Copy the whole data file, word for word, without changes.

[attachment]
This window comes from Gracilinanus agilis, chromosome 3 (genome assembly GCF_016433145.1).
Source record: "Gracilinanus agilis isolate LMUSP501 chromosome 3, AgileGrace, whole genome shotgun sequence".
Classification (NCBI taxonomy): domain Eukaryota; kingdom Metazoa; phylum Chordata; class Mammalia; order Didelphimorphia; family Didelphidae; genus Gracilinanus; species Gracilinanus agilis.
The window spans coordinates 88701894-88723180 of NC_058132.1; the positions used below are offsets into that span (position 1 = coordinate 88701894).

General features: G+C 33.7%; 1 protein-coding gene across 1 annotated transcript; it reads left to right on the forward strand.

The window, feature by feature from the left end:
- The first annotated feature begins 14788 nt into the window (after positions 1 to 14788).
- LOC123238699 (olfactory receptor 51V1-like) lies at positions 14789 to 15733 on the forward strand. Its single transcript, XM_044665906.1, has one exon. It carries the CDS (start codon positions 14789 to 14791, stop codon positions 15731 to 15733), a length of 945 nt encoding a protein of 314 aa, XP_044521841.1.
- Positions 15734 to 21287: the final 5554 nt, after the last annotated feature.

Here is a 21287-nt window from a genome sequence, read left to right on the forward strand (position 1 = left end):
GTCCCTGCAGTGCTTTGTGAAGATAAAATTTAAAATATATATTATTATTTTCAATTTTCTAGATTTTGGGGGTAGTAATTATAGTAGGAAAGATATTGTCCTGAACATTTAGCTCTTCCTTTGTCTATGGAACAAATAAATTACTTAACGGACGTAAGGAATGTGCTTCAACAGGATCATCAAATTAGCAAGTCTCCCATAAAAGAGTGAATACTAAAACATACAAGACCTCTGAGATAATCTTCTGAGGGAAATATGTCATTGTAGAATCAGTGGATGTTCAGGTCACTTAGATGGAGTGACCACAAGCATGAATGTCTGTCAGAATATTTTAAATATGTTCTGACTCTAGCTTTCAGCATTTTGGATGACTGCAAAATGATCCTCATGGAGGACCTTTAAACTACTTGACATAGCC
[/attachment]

This window comes from Gracilinanus agilis, chromosome 3 (genome assembly GCF_016433145.1).
Source record: "Gracilinanus agilis isolate LMUSP501 chromosome 3, AgileGrace, whole genome shotgun sequence".
Classification (NCBI taxonomy): domain Eukaryota; kingdom Metazoa; phylum Chordata; class Mammalia; order Didelphimorphia; family Didelphidae; genus Gracilinanus; species Gracilinanus agilis.
The window spans coordinates 88701894-88723180 of NC_058132.1; the positions used below are offsets into that span (position 1 = coordinate 88701894).

General features: G+C 33.7%; 1 protein-coding gene across 1 annotated transcript; it reads left to right on the forward strand.

The window, feature by feature from the left end:
- The first annotated feature begins 14788 nt into the window (after positions 1 to 14788).
- LOC123238699 (olfactory receptor 51V1-like) lies at positions 14789 to 15733 on the forward strand. Its single transcript, XM_044665906.1, has one exon. It carries the CDS (start codon positions 14789 to 14791, stop codon positions 15731 to 15733), a length of 945 nt encoding a protein of 314 aa, XP_044521841.1.
- Positions 15734 to 21287: the final 5554 nt, after the last annotated feature.

Here is a 21287-nt window from a genome sequence, read left to right on the forward strand (position 1 = left end):
GTCCCTGCAGTGCTTTGTGAAGATAAAATTTAAAATATATATTATTATTTTCAATTTTCTAGATTTTGGGGGTAGTAATTATAGTAGGAAAGATATTGTCCTGAACATTTAGCTCTTCCTTTGTCTATGGAACAAATAAATTACTTAACGGACGTAAGGAATGTGCTTCAACAGGATCATCAAATTAGCAAGTCTCCCATAAAAGAGTGAATACTAAAACATACAAGACCTCTGAGATAATCTTCTGAGGGAAATATGTCATTGTAGAATCAGTGGATGTTCAGGTCACTTAGATGGAGTGACCACAAGCATGAATGTCTGTCAGAATATTTTAAATATGTTCTGACTCTAGCTTTCAGCATTTTGGATGACTGCAAAATGATCCTCATGGAGGACCTTTAAACTACTTGACATAGCC